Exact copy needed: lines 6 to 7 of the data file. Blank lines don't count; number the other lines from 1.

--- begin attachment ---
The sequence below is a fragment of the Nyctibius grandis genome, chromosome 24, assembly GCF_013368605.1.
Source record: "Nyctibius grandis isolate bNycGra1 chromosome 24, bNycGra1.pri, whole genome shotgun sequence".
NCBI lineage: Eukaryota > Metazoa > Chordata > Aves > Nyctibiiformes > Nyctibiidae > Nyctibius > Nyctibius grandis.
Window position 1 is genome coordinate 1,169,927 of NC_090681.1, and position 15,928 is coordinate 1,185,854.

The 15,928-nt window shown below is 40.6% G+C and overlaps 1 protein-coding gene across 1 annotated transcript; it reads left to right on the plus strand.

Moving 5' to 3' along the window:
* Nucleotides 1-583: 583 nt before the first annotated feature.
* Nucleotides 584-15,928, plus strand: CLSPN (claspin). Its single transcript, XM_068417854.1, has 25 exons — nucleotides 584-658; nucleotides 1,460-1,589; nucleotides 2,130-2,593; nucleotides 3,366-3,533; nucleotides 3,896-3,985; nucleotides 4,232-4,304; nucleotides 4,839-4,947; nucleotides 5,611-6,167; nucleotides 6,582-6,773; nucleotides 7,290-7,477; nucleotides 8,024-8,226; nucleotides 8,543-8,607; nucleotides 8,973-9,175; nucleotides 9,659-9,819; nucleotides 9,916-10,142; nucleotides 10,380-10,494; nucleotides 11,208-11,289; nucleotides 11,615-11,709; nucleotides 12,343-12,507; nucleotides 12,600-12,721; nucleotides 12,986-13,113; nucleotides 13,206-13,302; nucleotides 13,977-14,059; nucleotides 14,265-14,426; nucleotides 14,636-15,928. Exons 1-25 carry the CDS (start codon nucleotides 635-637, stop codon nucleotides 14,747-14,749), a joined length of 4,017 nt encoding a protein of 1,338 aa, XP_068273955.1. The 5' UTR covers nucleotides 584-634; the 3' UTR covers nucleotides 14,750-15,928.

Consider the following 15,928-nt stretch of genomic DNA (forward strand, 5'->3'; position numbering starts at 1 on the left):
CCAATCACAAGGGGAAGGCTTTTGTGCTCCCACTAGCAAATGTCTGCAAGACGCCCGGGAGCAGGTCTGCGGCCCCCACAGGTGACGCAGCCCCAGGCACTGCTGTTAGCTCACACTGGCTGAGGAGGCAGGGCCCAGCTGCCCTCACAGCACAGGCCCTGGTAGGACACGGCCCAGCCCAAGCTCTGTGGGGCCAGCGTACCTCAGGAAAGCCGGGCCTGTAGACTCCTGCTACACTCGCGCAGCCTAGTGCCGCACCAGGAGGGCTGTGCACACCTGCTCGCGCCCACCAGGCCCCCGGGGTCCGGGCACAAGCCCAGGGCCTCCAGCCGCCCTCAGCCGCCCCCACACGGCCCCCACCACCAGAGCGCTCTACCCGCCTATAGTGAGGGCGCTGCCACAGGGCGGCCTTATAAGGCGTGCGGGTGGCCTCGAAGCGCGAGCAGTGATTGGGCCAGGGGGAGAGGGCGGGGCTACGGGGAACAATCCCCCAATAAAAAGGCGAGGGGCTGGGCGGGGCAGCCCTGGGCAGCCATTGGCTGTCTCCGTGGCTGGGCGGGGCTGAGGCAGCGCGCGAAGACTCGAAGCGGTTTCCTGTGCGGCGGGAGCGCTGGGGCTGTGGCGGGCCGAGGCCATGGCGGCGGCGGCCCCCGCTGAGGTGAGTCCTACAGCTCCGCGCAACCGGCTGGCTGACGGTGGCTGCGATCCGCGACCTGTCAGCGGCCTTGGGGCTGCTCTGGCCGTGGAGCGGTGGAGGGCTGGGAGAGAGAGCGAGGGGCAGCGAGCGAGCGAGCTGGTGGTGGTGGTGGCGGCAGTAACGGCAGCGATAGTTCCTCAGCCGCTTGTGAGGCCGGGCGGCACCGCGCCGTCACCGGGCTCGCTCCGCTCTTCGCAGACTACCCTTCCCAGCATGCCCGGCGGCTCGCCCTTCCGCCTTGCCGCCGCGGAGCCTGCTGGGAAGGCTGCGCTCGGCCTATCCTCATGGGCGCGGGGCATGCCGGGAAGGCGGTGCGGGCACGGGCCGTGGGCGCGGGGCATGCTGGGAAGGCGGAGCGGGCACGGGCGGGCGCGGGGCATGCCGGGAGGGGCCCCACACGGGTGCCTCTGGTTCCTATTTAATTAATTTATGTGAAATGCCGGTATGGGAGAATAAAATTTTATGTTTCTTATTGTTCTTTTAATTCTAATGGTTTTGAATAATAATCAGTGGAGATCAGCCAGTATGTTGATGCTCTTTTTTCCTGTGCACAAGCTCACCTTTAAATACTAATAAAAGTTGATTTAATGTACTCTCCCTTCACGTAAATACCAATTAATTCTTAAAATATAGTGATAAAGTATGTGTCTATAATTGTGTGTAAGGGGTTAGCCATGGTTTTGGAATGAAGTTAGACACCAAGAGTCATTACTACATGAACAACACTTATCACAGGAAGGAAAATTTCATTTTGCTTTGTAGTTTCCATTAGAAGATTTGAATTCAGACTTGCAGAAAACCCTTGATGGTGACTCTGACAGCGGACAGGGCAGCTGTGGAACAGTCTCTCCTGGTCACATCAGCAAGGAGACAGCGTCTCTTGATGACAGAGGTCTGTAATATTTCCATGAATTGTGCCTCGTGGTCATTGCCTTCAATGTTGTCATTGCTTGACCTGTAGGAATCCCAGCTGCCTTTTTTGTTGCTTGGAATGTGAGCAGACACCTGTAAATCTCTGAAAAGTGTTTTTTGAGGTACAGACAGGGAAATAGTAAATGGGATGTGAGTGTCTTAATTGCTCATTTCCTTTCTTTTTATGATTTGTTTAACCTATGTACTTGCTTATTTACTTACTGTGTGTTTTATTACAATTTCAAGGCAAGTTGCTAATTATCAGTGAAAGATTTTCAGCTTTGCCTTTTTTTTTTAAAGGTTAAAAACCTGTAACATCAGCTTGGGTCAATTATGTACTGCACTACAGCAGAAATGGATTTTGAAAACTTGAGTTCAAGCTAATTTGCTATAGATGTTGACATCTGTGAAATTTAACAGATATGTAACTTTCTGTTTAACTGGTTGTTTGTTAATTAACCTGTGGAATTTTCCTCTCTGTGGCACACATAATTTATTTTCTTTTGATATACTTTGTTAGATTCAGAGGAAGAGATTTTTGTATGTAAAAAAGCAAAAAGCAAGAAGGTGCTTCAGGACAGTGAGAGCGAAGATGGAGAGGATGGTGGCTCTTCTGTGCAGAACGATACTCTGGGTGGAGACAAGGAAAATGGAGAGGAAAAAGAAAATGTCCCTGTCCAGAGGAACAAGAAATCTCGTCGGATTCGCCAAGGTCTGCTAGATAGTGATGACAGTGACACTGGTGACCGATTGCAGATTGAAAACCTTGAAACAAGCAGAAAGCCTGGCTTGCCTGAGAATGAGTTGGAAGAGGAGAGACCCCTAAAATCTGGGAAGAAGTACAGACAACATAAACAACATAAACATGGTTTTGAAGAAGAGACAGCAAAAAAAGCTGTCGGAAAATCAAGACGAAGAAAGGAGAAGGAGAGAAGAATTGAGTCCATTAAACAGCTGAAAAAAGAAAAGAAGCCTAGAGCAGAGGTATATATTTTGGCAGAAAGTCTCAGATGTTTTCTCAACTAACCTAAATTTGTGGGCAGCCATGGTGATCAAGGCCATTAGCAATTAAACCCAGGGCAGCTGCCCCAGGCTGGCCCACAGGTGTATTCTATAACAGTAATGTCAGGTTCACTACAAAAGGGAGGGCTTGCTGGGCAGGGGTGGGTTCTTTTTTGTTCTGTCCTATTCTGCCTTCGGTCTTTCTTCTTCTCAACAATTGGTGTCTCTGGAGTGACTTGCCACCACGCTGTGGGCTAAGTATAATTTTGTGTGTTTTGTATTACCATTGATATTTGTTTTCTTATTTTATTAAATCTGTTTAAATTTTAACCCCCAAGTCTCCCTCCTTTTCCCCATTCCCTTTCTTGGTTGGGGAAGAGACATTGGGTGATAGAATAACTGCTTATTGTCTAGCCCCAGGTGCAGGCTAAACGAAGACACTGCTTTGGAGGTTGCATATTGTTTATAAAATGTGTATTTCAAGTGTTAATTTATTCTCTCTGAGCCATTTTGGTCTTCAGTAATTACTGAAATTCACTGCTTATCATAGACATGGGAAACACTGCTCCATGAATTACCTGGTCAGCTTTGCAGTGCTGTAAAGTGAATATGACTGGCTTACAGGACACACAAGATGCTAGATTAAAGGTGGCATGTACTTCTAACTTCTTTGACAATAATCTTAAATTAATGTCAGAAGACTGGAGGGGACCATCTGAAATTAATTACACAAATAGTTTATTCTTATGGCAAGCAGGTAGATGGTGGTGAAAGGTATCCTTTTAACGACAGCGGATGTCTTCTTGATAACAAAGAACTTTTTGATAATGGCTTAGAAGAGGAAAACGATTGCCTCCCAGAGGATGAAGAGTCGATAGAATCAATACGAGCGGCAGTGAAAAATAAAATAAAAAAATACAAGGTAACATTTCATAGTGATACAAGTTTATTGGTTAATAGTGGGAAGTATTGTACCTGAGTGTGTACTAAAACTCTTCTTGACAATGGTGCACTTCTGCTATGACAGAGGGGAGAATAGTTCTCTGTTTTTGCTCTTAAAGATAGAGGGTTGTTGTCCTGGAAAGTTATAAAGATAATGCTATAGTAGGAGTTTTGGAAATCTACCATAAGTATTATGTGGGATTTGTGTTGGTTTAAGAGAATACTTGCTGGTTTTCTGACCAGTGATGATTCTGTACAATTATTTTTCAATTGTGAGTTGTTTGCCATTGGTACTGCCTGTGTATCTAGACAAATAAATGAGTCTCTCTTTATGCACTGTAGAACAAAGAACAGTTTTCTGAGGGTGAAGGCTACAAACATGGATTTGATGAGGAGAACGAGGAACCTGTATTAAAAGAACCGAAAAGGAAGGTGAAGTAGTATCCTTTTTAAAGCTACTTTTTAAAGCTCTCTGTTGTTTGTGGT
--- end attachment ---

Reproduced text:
Moving 5' to 3' along the window:
* Nucleotides 1-583: 583 nt before the first annotated feature.